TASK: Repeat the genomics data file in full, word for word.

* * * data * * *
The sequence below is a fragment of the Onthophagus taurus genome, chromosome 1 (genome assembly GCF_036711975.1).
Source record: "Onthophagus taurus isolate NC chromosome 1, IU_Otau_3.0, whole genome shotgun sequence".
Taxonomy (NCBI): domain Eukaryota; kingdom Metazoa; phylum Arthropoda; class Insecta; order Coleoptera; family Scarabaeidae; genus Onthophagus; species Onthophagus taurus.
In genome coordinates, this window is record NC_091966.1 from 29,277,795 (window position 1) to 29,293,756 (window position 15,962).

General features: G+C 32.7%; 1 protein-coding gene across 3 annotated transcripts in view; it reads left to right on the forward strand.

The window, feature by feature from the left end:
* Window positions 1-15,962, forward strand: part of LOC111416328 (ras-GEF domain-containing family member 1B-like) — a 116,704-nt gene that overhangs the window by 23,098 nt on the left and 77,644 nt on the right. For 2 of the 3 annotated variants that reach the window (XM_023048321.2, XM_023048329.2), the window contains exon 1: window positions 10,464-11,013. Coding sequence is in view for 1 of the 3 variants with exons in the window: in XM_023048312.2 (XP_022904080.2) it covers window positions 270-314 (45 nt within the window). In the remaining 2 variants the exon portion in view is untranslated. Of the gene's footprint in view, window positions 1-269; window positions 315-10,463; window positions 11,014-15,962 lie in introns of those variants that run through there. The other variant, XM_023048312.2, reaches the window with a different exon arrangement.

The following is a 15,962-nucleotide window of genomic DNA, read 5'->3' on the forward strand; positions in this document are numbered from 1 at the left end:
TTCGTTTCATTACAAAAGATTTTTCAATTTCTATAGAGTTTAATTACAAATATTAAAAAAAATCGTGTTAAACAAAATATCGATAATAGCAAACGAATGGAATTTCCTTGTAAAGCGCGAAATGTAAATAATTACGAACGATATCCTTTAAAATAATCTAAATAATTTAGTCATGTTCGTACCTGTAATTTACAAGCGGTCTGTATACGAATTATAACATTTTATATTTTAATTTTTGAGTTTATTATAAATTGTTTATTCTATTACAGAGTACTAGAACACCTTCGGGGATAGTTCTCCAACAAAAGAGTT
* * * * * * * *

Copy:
The sequence below is a fragment of the Onthophagus taurus genome, chromosome 1 (genome assembly GCF_036711975.1).
Source record: "Onthophagus taurus isolate NC chromosome 1, IU_Otau_3.0, whole genome shotgun sequence".
Taxonomy (NCBI): domain Eukaryota; kingdom Metazoa; phylum Arthropoda; class Insecta; order Coleoptera; family Scarabaeidae; genus Onthophagus; species Onthophagus taurus.
In genome coordinates, this window is record NC_091966.1 from 29,277,795 (window position 1) to 29,293,756 (window position 15,962).

General features: G+C 32.7%; 1 protein-coding gene across 3 annotated transcripts in view; it reads left to right on the forward strand.

The window, feature by feature from the left end:
* Window positions 1-15,962, forward strand: part of LOC111416328 (ras-GEF domain-containing family member 1B-like) — a 116,704-nt gene that overhangs the window by 23,098 nt on the left and 77,644 nt on the right. For 2 of the 3 annotated variants that reach the window (XM_023048321.2, XM_023048329.2), the window contains exon 1: window positions 10,464-11,013. Coding sequence is in view for 1 of the 3 variants with exons in the window: in XM_023048312.2 (XP_022904080.2) it covers window positions 270-314 (45 nt within the window). In the remaining 2 variants the exon portion in view is untranslated. Of the gene's footprint in view, window positions 1-269; window positions 315-10,463; window positions 11,014-15,962 lie in introns of those variants that run through there. The other variant, XM_023048312.2, reaches the window with a different exon arrangement.

The following is a 15,962-nucleotide window of genomic DNA, read 5'->3' on the forward strand; positions in this document are numbered from 1 at the left end:
TTCGTTTCATTACAAAAGATTTTTCAATTTCTATAGAGTTTAATTACAAATATTAAAAAAAATCGTGTTAAACAAAATATCGATAATAGCAAACGAATGGAATTTCCTTGTAAAGCGCGAAATGTAAATAATTACGAACGATATCCTTTAAAATAATCTAAATAATTTAGTCATGTTCGTACCTGTAATTTACAAGCGGTCTGTATACGAATTATAACATTTTATATTTTAATTTTTGAGTTTATTATAAATTGTTTATTCTATTACAGAGTACTAGAACACCTTCGGGGATAGTTCTCCAACAAAAGAGTT